On my website, I put up a simple project page for:

Water Security of the Missouri River and Potential Impacts from the Dakota Access Pipeline on People and the Environment Project

You can find high resolution images of our two published maps and there are more maps in the making as I write this. Also, I am creating a list of the some of our team members, so you can get an idea of the interdisciplinary background we collectively possess. Our potential projects are listed  and I hope in the coming weeks we will start to populate those links as well. For now, they are simply - coming soon.

I am putting out a public call for anyone interested to help out with small pieces of what we are doing. There are many tasks that take 3 -5 hours of concentrated attention. Please let me know if you want to work on something by contacting me through my website.


04 November 2016

Fundraising, Please Contribute So Our Research Gets Back to the Tribes

I am currently fundraising to send myself back north to share the analysis and work my team has pulled together this last month. So far I have raised close to half of the amount I need for logistics - total is estimated at $3000 for airfare, ground transportation, hotels, food, materials, etc.

My trip is scheduled for mid-November, I have bought the plane tickets already, and I plan to bring our new maps, a report, and more dialogue for collaboration with the Elders I met in Standing Rock on my last trip. Since this is a collaboration with the Tribes, I require their input about where we are taking this work and we would like to do this face-to-face meeting.

We would also like to further discuss plans for continued collaboration in mapping the oral histories and traditional knowledge from the Tribes about the landscape in the Missouri River Basin. I am currently looking for funding for that as well, but that is another situation!

Please consider contributing to my fundraiser, every dollar counts.

Thank you!

02 November 2016

Two Maps that Describe Water Security Threats from DAPL for the Missouri River and Indigenous People Living There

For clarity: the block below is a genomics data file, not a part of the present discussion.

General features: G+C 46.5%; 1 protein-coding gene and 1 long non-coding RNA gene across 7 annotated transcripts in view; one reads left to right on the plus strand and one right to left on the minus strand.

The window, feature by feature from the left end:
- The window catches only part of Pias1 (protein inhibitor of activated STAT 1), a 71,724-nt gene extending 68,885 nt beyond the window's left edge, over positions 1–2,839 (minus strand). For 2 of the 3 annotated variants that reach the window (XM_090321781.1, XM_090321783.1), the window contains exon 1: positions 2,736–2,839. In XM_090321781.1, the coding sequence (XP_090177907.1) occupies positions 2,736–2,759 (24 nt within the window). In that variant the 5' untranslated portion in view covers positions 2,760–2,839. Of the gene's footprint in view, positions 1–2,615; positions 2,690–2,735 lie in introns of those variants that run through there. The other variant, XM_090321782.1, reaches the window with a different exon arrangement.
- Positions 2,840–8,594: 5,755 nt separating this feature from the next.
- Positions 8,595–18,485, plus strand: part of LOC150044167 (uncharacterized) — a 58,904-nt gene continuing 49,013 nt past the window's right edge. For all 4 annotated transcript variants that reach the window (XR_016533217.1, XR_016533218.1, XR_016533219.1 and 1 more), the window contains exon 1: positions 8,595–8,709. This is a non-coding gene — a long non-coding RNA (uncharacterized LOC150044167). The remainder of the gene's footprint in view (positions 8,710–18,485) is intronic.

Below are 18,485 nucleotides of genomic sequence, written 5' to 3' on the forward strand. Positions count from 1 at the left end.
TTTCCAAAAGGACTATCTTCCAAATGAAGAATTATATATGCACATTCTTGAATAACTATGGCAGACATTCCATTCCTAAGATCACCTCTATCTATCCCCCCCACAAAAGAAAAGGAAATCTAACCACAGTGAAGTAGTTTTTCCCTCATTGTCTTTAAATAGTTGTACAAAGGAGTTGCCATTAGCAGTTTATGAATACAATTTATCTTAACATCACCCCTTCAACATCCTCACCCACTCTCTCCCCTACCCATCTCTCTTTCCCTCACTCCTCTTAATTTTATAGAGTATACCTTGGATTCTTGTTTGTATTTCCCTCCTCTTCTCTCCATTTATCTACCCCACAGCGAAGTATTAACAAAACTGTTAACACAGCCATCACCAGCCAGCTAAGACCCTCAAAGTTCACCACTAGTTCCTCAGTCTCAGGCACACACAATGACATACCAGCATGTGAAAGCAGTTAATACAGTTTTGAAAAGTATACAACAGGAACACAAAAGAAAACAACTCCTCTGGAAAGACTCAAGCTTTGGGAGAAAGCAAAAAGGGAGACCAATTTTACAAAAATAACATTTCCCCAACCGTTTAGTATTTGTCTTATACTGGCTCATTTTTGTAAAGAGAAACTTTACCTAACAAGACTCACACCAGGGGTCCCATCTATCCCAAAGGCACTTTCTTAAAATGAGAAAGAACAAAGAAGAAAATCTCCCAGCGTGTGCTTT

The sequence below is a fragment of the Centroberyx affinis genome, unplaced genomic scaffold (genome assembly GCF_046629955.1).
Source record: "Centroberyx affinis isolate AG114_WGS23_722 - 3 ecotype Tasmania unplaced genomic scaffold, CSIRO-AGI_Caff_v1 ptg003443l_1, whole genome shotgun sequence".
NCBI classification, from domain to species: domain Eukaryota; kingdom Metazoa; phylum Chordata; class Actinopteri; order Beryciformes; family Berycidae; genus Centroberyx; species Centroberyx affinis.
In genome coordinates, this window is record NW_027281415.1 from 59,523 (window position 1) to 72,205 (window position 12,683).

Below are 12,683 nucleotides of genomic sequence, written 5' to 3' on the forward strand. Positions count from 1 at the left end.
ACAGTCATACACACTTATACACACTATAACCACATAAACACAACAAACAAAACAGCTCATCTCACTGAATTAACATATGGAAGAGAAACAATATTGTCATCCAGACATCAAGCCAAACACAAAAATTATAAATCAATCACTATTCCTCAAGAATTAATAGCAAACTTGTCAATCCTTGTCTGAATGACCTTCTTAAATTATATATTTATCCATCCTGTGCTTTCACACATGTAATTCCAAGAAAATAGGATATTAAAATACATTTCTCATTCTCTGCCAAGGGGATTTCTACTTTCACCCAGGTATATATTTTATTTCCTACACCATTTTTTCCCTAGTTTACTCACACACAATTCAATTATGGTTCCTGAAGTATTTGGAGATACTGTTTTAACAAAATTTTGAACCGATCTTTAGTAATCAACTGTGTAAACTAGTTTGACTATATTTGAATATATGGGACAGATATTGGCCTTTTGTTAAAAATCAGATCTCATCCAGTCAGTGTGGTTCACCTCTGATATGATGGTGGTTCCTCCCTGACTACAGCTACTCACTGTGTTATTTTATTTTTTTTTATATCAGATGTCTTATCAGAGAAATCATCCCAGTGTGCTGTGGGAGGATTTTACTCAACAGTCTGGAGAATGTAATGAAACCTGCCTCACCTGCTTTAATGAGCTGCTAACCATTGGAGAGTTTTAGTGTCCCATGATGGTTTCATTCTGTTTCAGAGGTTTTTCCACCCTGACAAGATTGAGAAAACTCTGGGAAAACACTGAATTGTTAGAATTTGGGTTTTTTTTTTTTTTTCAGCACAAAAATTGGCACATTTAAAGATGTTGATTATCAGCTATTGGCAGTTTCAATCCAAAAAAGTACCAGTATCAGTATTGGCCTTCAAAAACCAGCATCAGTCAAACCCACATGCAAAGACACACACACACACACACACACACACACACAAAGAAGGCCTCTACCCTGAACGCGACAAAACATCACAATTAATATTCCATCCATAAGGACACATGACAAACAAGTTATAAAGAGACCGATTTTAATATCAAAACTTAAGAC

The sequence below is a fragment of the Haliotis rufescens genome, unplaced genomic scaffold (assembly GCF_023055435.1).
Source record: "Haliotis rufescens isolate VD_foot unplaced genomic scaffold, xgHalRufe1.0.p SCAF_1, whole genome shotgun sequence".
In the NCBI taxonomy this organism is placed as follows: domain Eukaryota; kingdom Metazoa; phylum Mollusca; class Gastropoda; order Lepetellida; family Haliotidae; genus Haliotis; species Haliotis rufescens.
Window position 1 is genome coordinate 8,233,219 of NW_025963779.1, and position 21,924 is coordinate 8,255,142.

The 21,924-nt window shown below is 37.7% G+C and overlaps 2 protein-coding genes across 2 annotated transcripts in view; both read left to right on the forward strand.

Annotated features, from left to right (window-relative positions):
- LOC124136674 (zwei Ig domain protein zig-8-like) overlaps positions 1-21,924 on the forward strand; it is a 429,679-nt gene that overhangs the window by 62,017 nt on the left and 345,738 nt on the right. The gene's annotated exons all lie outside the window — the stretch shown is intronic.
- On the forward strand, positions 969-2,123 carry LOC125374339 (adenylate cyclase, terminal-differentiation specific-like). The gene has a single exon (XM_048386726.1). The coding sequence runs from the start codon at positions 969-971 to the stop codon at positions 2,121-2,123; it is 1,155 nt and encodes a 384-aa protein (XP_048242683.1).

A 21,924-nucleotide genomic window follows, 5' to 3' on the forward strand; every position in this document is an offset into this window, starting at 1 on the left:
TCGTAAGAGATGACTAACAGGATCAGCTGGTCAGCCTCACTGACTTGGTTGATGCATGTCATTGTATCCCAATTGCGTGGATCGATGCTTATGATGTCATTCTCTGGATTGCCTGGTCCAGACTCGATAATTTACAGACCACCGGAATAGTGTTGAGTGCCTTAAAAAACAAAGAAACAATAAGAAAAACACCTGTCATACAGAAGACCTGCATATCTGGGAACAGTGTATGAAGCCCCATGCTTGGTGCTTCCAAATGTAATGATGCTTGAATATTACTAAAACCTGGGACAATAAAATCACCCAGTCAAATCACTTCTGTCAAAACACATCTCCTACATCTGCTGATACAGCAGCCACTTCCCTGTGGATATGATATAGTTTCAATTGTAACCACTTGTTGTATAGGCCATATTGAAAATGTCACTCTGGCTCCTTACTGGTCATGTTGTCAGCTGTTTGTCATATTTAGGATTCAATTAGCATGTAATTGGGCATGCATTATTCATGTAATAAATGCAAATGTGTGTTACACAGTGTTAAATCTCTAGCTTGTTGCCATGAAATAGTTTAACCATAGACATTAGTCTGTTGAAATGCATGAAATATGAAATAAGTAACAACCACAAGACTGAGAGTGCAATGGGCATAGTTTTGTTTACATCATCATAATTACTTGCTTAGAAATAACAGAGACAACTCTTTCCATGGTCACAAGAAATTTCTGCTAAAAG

*Edit : Please see our webpage for additional maps and information.

My team has produced two new maps to describe the situation of the threats from the Dakota Access Pipeline to the Missouri River water security for humans and ecosystem - particularly the population at risk of Indigenous Peoples.

While our maps are focused on the Missouri River, which contributes close to half of the annual flow to the Mississippi River, the pipeline also crosses the Mississippi and just last week the pipeline construction under the Mississippi was completed. This means that although we are focused now on water security of the Missouri - this pipeline threatens the water security of the Mississippi River as well - a threat that carries all the way to the Gulf of Mexico. But that may take a larger study and more time and resources...

The maps:
While this map focuses on the Indigenous Populations at risk, please keep in mind that major city centers such as Kansas City, Sioux City, Omaha, and St. Lois are also at risk. In fact, there are about 2000 urban centers in the Missouri River Basin. This brings the number of people potentially impacted by a pipeline failure into the tens of millions. 

This first map shows the relationship with where the Tribal Lands are held, the proposed pipeline route, where the proposed pipeline route crosses major waterways (there are hundreds of minor ones), and who lives downstream of those crossings - so who is at risk. This shows where Indigenous People are at risk. We have the names of the waterway crossings identified and listed, and the Tribal Land names downstream from those crossings listed.

What do I mean about Indigenous People at risk? I read a well researched but extremely biased piece about how the Indigenous claim to this pipeline problem is false. That the water intake is not even the primary intake for the Standing Rock Reservation drinking water supply. I am not only concerned with drinking water, although that factors in of course - Kansas City also sources their water from the river, by the way...